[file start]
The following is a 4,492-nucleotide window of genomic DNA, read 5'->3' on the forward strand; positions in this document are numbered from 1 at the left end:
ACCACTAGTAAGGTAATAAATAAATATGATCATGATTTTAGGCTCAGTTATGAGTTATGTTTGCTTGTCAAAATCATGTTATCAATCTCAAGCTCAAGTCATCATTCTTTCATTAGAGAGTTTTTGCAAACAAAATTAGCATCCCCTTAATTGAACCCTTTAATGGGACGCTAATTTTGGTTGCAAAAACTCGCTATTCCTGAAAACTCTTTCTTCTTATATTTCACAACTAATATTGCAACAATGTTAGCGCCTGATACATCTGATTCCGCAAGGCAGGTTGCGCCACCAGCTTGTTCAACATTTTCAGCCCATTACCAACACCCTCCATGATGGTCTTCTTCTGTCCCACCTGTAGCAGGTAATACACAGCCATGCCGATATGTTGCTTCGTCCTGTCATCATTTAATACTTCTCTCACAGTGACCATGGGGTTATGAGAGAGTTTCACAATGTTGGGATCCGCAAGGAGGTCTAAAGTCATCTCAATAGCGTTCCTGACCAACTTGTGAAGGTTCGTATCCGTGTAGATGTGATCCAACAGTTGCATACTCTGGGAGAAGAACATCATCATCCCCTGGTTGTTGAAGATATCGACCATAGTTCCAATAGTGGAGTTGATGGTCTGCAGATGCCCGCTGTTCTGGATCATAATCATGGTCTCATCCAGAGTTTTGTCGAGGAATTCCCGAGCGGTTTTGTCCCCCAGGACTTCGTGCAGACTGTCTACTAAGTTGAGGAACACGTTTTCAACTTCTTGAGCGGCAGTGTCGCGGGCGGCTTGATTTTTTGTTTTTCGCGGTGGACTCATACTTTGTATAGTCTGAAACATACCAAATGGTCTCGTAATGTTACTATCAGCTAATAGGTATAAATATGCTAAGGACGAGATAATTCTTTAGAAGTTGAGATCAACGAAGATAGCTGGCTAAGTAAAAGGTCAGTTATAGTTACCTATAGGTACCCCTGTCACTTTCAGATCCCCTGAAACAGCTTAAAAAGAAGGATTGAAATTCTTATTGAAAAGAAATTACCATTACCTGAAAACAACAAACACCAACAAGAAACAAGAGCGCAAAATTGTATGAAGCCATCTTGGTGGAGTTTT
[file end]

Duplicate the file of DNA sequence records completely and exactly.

The following is a 4,492-nucleotide window of genomic DNA, read 5'->3' on the forward strand; positions in this document are numbered from 1 at the left end:
ACCACTAGTAAGGTAATAAATAAATATGATCATGATTTTAGGCTCAGTTATGAGTTATGTTTGCTTGTCAAAATCATGTTATCAATCTCAAGCTCAAGTCATCATTCTTTCATTAGAGAGTTTTTGCAAACAAAATTAGCATCCCCTTAATTGAACCCTTTAATGGGACGCTAATTTTGGTTGCAAAAACTCGCTATTCCTGAAAACTCTTTCTTCTTATATTTCACAACTAATATTGCAACAATGTTAGCGCCTGATACATCTGATTCCGCAAGGCAGGTTGCGCCACCAGCTTGTTCAACATTTTCAGCCCATTACCAACACCCTCCATGATGGTCTTCTTCTGTCCCACCTGTAGCAGGTAATACACAGCCATGCCGATATGTTGCTTCGTCCTGTCATCATTTAATACTTCTCTCACAGTGACCATGGGGTTATGAGAGAGTTTCACAATGTTGGGATCCGCAAGGAGGTCTAAAGTCATCTCAATAGCGTTCCTGACCAACTTGTGAAGGTTCGTATCCGTGTAGATGTGATCCAACAGTTGCATACTCTGGGAGAAGAACATCATCATCCCCTGGTTGTTGAAGATATCGACCATAGTTCCAATAGTGGAGTTGATGGTCTGCAGATGCCCGCTGTTCTGGATCATAATCATGGTCTCATCCAGAGTTTTGTCGAGGAATTCCCGAGCGGTTTTGTCCCCCAGGACTTCGTGCAGACTGTCTACTAAGTTGAGGAACACGTTTTCAACTTCTTGAGCGGCAGTGTCGCGGGCGGCTTGATTTTTTGTTTTTCGCGGTGGACTCATACTTTGTATAGTCTGAAACATACCAAATGGTCTCGTAATGTTACTATCAGCTAATAGGTATAAATATGCTAAGGACGAGATAATTCTTTAGAAGTTGAGATCAACGAAGATAGCTGGCTAAGTAAAAGGTCAGTTATAGTTACCTATAGGTACCCCTGTCACTTTCAGATCCCCTGAAACAGCTTAAAAAGAAGGATTGAAATTCTTATTGAAAAGAAATTACCATTACCTGAAAACAACAAACACCAACAAGAAACAAGAGCGCAAAATTGTATGAAGCCATCTTGGTGGAGTTTT